This T32 training program with 5 post-doctoral trainees/year has been funded by NIAID since 1994 and takes advantage of the combined extensive allergy research activities in the La Jolla scientific community. The faculty members are from two neighboring institutes: University of California, San Diego (UCSD), and the La Jolla Institute for Allergy and Immunology (LIAI). The program is open to MD's and Ph.D.'s interested in allergic/immunologic disease-oriented research and committed to a career in basic research applied to these clinical diseases. The trainees have opportunities to be exposed to a wide range of allergy research topics. In addition, the inter-institutional training program serves as a catalyst for promoting interactions and collaborations among researchers from different institutes. All 16 faculty members have well established NIH funded research programs;their research backgrounds are diverse and when taken together encompass genetics, immunology, biochemistry, cell biology, and molecular biology. Therefore, this training program represents an interdisciplinary approach. The trainees can be involved in the following research areas: 1) genetics and epigenetics, 2) biology of inflammatory cells, including mast cells and eosinophils;3) T cells;4) dendritic cells, 5) innate immune responses (TLRs, ILC2, NK cells) 6) cell receptors critically involved in allergic reactions;7) signal transduction;8) inflammatory mediators/cytokines;9) functions of epithelial cells;10) complement, and 11) endothelial adhesion. The goals of the program are 1) to foster the development of trainee's laboratory based investigative skills, in particular, applying molecular and cellular biological approaches to study mechanisms of allergic diseases, and 2) to mentor trainees to successfully compete for either independent research grants and faculty positions, or research positions in biotechnology. The trainees are expected to devote over 90% effort to research, and training will be supplemented by conferences, seminars, journal clubs and courses. Upon completion of the program trainees will have developed a solid background in the molecular and cellular mechanisms of allergic inflammation and become qualified and confident in embarking upon their careers as independent investigators in allergy research.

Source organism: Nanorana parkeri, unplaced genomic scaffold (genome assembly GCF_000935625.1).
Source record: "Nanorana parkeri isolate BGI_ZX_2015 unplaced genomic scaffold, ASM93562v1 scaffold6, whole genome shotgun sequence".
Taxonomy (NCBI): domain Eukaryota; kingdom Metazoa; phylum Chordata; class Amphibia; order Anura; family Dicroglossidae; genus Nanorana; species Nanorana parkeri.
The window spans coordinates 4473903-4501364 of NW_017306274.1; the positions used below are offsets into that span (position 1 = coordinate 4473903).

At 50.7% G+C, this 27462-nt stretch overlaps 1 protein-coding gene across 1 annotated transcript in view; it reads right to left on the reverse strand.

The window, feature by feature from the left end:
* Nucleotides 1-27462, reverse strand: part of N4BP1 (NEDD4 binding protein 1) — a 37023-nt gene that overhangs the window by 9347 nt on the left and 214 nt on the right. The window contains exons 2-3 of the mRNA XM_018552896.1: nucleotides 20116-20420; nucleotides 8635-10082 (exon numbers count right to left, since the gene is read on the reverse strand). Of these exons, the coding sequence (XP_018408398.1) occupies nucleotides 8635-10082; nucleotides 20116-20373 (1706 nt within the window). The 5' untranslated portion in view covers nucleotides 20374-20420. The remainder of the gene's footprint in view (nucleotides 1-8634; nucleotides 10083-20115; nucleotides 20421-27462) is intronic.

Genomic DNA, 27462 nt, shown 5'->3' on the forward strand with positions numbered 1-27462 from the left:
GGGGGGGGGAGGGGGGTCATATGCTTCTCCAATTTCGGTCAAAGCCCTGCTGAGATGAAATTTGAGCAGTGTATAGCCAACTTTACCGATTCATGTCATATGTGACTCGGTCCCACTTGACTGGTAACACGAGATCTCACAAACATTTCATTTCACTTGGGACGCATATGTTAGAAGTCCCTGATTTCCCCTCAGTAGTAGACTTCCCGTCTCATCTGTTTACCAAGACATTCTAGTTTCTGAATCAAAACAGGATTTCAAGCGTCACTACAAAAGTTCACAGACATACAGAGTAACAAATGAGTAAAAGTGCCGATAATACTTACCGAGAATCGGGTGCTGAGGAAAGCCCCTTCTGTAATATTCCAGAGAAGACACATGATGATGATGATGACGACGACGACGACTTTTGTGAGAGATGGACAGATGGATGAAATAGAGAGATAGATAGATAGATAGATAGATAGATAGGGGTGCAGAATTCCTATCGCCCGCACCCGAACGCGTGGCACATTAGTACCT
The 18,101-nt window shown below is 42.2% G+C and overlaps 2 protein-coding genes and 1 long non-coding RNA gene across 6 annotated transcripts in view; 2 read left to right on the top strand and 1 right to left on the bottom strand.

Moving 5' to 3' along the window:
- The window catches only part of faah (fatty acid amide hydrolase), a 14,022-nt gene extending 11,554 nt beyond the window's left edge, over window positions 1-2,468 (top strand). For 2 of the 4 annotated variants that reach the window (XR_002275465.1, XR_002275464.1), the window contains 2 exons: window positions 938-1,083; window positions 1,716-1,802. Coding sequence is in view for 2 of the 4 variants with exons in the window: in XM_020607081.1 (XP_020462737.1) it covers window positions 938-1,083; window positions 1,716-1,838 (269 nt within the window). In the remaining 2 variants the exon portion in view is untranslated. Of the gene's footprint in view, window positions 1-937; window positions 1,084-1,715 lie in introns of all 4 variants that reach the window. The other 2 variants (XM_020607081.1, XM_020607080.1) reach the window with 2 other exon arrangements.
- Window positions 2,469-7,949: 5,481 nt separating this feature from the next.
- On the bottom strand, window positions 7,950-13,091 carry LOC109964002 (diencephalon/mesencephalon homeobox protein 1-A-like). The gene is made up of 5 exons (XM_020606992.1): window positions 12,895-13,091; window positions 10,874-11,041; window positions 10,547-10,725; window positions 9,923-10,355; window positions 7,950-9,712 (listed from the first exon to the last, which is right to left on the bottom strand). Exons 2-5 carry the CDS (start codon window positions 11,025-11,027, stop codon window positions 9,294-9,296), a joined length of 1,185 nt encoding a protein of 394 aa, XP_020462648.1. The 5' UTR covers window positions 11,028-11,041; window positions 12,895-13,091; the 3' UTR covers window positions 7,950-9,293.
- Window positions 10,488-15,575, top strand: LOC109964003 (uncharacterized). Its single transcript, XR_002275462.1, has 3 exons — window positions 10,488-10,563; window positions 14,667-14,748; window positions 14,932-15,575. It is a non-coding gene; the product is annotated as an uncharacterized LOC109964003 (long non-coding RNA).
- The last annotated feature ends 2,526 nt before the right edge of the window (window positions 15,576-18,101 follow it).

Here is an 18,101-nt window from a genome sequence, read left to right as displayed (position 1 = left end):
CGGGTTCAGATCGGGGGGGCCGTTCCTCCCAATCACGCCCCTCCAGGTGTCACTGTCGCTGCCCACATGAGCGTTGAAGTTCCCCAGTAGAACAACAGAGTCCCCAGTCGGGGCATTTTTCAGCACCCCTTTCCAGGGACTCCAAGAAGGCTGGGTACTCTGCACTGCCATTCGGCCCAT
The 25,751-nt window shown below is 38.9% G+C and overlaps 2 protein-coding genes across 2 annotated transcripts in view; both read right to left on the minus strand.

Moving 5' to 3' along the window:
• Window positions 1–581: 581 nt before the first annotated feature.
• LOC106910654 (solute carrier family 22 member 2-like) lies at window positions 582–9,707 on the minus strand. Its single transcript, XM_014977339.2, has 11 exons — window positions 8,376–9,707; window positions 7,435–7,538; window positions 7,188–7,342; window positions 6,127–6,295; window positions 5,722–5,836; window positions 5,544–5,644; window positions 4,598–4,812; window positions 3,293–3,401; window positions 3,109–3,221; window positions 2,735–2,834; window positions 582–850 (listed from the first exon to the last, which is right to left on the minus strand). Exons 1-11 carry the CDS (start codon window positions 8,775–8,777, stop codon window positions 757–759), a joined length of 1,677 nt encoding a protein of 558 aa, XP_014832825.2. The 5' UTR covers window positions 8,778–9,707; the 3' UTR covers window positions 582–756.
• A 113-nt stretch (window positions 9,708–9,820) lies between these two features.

Public Health Relevance

Allergic diseases such as asthma, sinus allergy, and food allergy are very common and affect over 20% of the population of the United States. This training grant will train physicians and PhD researchers to perform research on allergic patients to identify better ways of diagnosing and treating allergic diseases.

Agency
National Institute of Health (NIH)
Institute
National Institute of Allergy and Infectious Diseases (NIAID)
Type
Institutional National Research Service Award (T32)
Project #
2T32AI007469-21
Application #
8748187
Study Section
Transplantation Biology &Immunology-2 (AITC)
Program Officer
Prograis, Lawrence J
Project Start
1994-09-30
Project End
2019-06-30
Budget Start
2014-07-01
Budget End
2015-06-30
Support Year
21
Fiscal Year
2014
Total Cost
Indirect Cost
Name
University of California San Diego
Department
Internal Medicine/Medicine
Type
Schools of Medicine
DUNS #
City
La Jolla
State
CA
Country
United States
Zip Code
92093
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Miller, Marina; Tam, Arvin B; Mueller, James L et al. (2017) Cutting Edge: Targeting Epithelial ORMDL3 Increases, Rather than Reduces, Airway Responsiveness and Is Associated with Increased Sphingosine-1-Phosphate. J Immunol 198:3017-3022
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Kim, Alexander S; Doherty, Taylor A; Karta, Maya R et al. (2016) Regulatory B cells and T follicular helper cells are reduced in allergic rhinitis. J Allergy Clin Immunol 138:1192-1195.e5
PiƱa, Francisco Javier; Fleming, Tinya; Pogliano, Kit et al. (2016) Reticulons Regulate the ER Inheritance Block during ER Stress. Dev Cell 37:279-88
Das, Sudipta; Miller, Marina; Beppu, Andrew K et al. (2016) GSDMB induces an asthma phenotype characterized by increased airway responsiveness and remodeling without lung inflammation. Proc Natl Acad Sci U S A 113:13132-13137
Karta, Maya R; Broide, David H; Doherty, Taylor A (2016) Insights into Group 2 Innate Lymphoid Cells in Human Airway Disease. Curr Allergy Asthma Rep 16:8

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